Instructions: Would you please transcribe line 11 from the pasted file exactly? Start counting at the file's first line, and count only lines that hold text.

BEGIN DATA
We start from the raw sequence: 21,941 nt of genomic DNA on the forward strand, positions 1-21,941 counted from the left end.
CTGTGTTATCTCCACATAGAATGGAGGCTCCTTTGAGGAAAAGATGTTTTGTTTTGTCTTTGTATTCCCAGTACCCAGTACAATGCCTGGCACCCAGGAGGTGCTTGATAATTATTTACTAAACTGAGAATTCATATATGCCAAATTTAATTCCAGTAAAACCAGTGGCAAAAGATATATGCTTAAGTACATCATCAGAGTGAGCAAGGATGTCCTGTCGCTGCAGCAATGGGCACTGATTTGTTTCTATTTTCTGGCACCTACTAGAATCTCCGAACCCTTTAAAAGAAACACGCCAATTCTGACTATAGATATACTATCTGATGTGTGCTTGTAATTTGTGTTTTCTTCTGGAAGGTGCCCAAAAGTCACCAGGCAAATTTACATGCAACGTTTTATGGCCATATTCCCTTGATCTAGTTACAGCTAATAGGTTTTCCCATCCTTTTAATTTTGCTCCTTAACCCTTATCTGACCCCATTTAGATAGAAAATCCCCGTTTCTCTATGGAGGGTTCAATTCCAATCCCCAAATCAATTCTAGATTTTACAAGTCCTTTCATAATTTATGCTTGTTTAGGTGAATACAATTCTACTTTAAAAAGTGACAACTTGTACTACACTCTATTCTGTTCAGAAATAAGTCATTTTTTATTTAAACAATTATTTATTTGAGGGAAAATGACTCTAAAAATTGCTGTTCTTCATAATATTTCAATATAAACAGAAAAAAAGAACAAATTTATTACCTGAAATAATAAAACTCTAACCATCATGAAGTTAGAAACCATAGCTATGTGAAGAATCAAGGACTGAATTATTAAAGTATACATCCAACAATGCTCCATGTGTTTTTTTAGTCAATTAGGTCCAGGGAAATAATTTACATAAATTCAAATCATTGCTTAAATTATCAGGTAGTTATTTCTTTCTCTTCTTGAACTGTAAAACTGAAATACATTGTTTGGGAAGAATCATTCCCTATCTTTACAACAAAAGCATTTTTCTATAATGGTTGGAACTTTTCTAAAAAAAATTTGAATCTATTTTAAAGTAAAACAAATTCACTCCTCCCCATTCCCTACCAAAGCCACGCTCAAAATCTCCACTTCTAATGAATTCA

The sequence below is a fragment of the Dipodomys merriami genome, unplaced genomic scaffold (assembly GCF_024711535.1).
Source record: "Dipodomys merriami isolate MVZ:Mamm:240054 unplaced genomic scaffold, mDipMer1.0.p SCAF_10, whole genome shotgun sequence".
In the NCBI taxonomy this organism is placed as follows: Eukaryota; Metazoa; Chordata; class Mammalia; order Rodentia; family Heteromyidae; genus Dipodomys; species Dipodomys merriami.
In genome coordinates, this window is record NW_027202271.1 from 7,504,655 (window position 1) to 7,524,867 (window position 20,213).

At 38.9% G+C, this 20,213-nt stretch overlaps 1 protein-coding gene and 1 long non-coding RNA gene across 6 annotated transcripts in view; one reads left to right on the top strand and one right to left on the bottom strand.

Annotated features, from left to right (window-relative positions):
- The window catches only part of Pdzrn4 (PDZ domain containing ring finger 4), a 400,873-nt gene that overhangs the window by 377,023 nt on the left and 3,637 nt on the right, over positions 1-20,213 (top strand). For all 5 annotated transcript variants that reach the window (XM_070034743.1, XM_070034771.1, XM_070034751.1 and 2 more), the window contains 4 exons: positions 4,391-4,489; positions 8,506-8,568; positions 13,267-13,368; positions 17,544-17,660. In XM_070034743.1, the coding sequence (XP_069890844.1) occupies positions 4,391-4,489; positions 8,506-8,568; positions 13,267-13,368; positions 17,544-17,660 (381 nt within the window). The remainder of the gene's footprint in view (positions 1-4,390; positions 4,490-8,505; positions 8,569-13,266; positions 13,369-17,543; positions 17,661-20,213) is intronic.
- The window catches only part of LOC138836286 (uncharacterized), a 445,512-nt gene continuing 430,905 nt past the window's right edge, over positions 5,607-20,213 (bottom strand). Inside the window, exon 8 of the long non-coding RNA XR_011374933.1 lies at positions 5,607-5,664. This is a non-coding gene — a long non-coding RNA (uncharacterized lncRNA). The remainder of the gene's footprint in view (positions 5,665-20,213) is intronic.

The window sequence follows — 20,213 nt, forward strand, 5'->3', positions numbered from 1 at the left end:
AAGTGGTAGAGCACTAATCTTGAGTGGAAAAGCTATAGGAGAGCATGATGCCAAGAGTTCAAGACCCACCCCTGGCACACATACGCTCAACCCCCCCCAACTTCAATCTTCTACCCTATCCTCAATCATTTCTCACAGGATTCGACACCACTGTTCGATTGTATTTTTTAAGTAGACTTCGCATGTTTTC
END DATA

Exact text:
The window sequence follows — 20,213 nt, forward strand, 5'->3', positions numbered from 1 at the left end: